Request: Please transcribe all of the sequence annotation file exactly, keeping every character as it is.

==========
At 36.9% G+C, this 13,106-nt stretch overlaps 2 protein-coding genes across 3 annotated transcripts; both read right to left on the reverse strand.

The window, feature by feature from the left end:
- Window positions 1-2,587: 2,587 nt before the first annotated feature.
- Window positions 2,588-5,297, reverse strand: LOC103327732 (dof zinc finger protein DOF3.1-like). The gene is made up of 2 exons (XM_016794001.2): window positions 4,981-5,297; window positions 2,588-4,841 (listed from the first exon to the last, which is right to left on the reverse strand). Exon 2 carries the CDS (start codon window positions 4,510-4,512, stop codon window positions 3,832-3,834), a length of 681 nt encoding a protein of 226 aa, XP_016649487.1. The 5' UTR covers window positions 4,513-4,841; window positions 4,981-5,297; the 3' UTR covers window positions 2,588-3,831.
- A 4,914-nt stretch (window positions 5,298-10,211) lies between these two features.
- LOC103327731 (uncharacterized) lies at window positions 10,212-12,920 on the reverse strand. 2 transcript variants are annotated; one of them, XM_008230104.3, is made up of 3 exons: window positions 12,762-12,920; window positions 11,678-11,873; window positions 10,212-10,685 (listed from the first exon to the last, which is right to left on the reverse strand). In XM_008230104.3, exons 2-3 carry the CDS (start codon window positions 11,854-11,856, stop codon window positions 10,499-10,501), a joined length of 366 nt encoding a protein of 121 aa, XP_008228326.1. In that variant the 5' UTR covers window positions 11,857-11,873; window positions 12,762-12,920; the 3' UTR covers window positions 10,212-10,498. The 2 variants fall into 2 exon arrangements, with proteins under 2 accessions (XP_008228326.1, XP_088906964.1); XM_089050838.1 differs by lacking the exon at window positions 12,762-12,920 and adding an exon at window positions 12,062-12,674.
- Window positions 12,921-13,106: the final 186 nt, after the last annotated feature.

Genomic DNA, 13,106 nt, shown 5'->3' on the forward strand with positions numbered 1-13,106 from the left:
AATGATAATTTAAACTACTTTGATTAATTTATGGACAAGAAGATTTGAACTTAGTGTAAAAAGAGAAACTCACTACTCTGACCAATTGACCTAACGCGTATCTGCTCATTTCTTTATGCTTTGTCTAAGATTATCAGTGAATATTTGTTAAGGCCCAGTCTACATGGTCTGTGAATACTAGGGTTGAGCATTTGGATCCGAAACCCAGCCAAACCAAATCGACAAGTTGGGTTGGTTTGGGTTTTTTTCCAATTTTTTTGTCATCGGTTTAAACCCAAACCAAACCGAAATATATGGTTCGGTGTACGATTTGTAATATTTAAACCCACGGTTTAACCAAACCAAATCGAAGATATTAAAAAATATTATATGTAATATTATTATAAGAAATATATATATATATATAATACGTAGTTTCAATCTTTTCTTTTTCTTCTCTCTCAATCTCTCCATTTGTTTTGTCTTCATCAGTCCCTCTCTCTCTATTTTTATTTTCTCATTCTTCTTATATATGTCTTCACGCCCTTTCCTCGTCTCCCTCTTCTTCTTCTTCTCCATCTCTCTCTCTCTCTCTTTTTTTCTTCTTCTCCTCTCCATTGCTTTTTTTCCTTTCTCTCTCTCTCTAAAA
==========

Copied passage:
At 36.9% G+C, this 13,106-nt stretch overlaps 2 protein-coding genes across 3 annotated transcripts; both read right to left on the reverse strand.

The window, feature by feature from the left end:
- Window positions 1-2,587: 2,587 nt before the first annotated feature.
- Window positions 2,588-5,297, reverse strand: LOC103327732 (dof zinc finger protein DOF3.1-like). The gene is made up of 2 exons (XM_016794001.2): window positions 4,981-5,297; window positions 2,588-4,841 (listed from the first exon to the last, which is right to left on the reverse strand). Exon 2 carries the CDS (start codon window positions 4,510-4,512, stop codon window positions 3,832-3,834), a length of 681 nt encoding a protein of 226 aa, XP_016649487.1. The 5' UTR covers window positions 4,513-4,841; window positions 4,981-5,297; the 3' UTR covers window positions 2,588-3,831.
- A 4,914-nt stretch (window positions 5,298-10,211) lies between these two features.
- LOC103327731 (uncharacterized) lies at window positions 10,212-12,920 on the reverse strand. 2 transcript variants are annotated; one of them, XM_008230104.3, is made up of 3 exons: window positions 12,762-12,920; window positions 11,678-11,873; window positions 10,212-10,685 (listed from the first exon to the last, which is right to left on the reverse strand). In XM_008230104.3, exons 2-3 carry the CDS (start codon window positions 11,854-11,856, stop codon window positions 10,499-10,501), a joined length of 366 nt encoding a protein of 121 aa, XP_008228326.1. In that variant the 5' UTR covers window positions 11,857-11,873; window positions 12,762-12,920; the 3' UTR covers window positions 10,212-10,498. The 2 variants fall into 2 exon arrangements, with proteins under 2 accessions (XP_008228326.1, XP_088906964.1); XM_089050838.1 differs by lacking the exon at window positions 12,762-12,920 and adding an exon at window positions 12,062-12,674.
- Window positions 12,921-13,106: the final 186 nt, after the last annotated feature.

Genomic DNA, 13,106 nt, shown 5'->3' on the forward strand with positions numbered 1-13,106 from the left:
AATGATAATTTAAACTACTTTGATTAATTTATGGACAAGAAGATTTGAACTTAGTGTAAAAAGAGAAACTCACTACTCTGACCAATTGACCTAACGCGTATCTGCTCATTTCTTTATGCTTTGTCTAAGATTATCAGTGAATATTTGTTAAGGCCCAGTCTACATGGTCTGTGAATACTAGGGTTGAGCATTTGGATCCGAAACCCAGCCAAACCAAATCGACAAGTTGGGTTGGTTTGGGTTTTTTTCCAATTTTTTTGTCATCGGTTTAAACCCAAACCAAACCGAAATATATGGTTCGGTGTACGATTTGTAATATTTAAACCCACGGTTTAACCAAACCAAATCGAAGATATTAAAAAATATTATATGTAATATTATTATAAGAAATATATATATATATATAATACGTAGTTTCAATCTTTTCTTTTTCTTCTCTCTCAATCTCTCCATTTGTTTTGTCTTCATCAGTCCCTCTCTCTCTATTTTTATTTTCTCATTCTTCTTATATATGTCTTCACGCCCTTTCCTCGTCTCCCTCTTCTTCTTCTTCTCCATCTCTCTCTCTCTCTCTTTTTTTCTTCTTCTCCTCTCCATTGCTTTTTTTCCTTTCTCTCTCTCTCTAAAA